Do you get disgusted when you receive a co-worker’s email filled with grammatical errors and text message symbols?
Or, do you wish you could give your coworkers a class on email etiquette instead of clenching your fists and screaming at your computer screen?
If the ten unfunny forwarded messages–received from well-intention colleagues–makes you scream at the top of your lungs.Well imagine how a recruiter or hiring manager feels when you send a poorly written email in response to a non-profit job posting.
Or, you just happen to be the person who uses capital letters to express their enthusiasm, here are a few business email etiquette basics to help non-profit job seekers create effective and professional email communication.
Don’t massacre the Kings English
If you are applying for a position using email communication, do not write in text message shortcuts or use pop culture colloquialisms. Use proper grammar and complete sentences. Avoid inserting slang or trendy jargon into your business email.
Because every email you send is an extension of your professional image, transmitting an email filled with spelling errors and poor English reeks of unprofessional behavior.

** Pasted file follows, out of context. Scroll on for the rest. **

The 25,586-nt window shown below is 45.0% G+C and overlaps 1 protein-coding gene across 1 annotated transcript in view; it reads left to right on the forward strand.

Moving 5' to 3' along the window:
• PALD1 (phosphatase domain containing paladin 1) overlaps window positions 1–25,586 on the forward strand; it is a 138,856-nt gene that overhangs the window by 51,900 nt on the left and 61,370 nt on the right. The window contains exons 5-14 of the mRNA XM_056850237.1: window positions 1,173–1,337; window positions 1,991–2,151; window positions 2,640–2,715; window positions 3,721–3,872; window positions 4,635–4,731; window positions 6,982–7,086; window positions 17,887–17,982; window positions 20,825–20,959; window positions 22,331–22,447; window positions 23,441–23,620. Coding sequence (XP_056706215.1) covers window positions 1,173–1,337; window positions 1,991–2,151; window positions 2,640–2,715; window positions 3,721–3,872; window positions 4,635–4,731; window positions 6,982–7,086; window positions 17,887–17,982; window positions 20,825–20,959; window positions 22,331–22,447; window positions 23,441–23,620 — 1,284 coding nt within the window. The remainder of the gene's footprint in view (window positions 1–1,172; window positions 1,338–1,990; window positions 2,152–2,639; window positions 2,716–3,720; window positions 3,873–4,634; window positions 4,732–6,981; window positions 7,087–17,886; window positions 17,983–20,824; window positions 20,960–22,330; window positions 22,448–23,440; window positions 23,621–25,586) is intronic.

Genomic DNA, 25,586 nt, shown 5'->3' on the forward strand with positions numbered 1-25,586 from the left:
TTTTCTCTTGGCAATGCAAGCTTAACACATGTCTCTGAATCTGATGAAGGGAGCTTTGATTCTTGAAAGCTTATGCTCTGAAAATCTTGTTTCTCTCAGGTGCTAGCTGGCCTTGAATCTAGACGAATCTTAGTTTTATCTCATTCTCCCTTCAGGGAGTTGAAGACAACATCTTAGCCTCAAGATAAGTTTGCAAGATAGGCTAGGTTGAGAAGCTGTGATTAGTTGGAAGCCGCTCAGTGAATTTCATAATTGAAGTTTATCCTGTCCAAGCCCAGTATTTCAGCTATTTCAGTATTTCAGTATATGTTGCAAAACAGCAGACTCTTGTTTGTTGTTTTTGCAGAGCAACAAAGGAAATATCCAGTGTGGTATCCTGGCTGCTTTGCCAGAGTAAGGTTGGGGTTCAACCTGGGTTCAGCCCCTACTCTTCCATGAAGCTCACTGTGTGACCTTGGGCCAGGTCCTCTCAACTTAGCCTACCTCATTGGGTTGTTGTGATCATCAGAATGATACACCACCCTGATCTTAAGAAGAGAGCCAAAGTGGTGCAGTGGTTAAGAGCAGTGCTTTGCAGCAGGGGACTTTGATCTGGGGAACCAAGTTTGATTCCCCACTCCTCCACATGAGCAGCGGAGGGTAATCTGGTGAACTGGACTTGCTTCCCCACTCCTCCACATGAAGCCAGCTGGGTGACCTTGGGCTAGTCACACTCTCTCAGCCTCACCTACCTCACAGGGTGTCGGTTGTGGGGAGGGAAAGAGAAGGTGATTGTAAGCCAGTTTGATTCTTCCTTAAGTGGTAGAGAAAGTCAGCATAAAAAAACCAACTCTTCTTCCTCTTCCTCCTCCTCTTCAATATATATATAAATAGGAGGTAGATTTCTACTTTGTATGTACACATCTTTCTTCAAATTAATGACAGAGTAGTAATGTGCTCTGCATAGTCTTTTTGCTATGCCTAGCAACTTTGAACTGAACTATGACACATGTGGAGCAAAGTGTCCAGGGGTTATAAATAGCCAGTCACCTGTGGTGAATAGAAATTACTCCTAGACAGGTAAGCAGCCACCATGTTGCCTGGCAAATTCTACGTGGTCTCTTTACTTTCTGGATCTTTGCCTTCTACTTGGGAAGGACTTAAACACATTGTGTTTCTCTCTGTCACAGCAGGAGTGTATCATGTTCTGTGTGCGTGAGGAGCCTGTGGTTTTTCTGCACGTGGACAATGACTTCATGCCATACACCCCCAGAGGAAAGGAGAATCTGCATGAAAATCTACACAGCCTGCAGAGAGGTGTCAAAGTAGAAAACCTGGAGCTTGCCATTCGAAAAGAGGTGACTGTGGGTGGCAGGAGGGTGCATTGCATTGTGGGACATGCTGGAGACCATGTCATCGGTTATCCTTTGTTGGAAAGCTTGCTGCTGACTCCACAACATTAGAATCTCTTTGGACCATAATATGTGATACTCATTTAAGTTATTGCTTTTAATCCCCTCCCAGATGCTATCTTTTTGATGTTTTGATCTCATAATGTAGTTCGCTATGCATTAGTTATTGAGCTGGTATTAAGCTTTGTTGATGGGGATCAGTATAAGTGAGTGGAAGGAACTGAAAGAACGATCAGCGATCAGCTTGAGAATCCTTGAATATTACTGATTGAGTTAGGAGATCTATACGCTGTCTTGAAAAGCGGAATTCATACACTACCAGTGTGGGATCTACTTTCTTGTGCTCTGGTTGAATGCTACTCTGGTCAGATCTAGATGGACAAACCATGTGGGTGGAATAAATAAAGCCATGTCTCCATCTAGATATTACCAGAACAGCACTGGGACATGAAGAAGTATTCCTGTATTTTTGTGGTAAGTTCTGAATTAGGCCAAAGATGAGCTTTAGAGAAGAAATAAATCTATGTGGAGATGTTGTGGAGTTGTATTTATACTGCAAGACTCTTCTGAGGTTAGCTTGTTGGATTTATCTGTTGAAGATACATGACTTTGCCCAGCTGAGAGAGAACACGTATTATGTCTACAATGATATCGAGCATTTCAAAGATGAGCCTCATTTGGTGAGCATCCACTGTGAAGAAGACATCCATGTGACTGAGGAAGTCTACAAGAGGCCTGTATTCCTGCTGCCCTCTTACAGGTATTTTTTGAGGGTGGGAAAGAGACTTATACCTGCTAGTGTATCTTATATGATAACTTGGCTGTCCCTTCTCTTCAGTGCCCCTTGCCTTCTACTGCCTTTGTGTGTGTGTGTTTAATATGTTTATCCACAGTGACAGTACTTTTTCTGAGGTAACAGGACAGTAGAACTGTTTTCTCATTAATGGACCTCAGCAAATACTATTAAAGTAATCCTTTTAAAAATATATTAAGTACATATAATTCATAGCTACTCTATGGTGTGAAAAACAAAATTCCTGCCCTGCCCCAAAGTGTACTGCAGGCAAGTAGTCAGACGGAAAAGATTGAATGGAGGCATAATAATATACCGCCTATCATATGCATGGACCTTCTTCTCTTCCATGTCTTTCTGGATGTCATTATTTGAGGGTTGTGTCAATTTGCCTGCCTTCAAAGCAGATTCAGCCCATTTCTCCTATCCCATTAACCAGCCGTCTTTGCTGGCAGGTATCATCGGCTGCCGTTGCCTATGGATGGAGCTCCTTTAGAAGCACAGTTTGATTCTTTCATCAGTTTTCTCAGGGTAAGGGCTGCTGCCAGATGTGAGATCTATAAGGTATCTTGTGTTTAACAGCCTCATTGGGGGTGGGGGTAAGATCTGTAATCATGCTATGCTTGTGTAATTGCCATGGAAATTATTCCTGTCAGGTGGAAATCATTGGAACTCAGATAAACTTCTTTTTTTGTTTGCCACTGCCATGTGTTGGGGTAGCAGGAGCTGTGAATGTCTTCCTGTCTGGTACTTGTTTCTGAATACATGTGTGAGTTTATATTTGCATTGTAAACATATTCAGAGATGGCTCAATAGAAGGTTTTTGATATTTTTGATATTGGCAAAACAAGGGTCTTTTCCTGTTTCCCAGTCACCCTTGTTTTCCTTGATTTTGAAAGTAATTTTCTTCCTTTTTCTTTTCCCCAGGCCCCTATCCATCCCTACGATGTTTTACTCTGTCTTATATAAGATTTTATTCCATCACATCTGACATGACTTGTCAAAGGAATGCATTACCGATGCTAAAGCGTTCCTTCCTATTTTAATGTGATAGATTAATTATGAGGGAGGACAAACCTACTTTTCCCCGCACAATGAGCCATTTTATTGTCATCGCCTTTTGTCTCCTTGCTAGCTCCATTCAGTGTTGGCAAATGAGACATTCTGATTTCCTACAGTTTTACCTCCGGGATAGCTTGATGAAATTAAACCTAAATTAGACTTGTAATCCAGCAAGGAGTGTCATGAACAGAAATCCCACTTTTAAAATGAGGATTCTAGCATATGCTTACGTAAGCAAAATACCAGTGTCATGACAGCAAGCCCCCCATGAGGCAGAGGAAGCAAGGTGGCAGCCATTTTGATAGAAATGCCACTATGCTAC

Address the hiring manager by his or her name
Don’t start the email message with “To whom it may concern” or “Hi Recruiter.” No first and last name may indicate a message for the spam folder. The sweetest sound people want to hear is their own name.
Use the first and last name and their title if appropriate, when applying for nonproft jobs.
Beware of sending large files unannounced
Some people are email attachment averse. To avoid sending virus-ladened files or large attachments that cause a virtual online bottleneck, ask for permission before attaching files to the email.
If you are sending a resume or cover letter, include the document in the body of the email. If you have a copy of your resume or portfolio online, include in your email a link to your file.
Don’t write an essay
A business email message should be no longer than five lines. If you have more information to convey, learn how to self-edit. If you stick to this rule, your email messages will be clear, concise and responded to quickly.
Eliminate crazy fonts, colored backgrounds and excessive punctuation
Use a standard 10-12 point sized font. Stick with Arial, Times New Roman and Verdana. Refrain from using an exclamation point after every sentence. Never write in capital letters to express your interest in the position.
Use these business email etiquette fundamentals to make a stellar first impression or to your help your co-worker polish their email prose. The next time you apply for a job use these tips to ensure that your email message is clear and professional, before you hit the word send.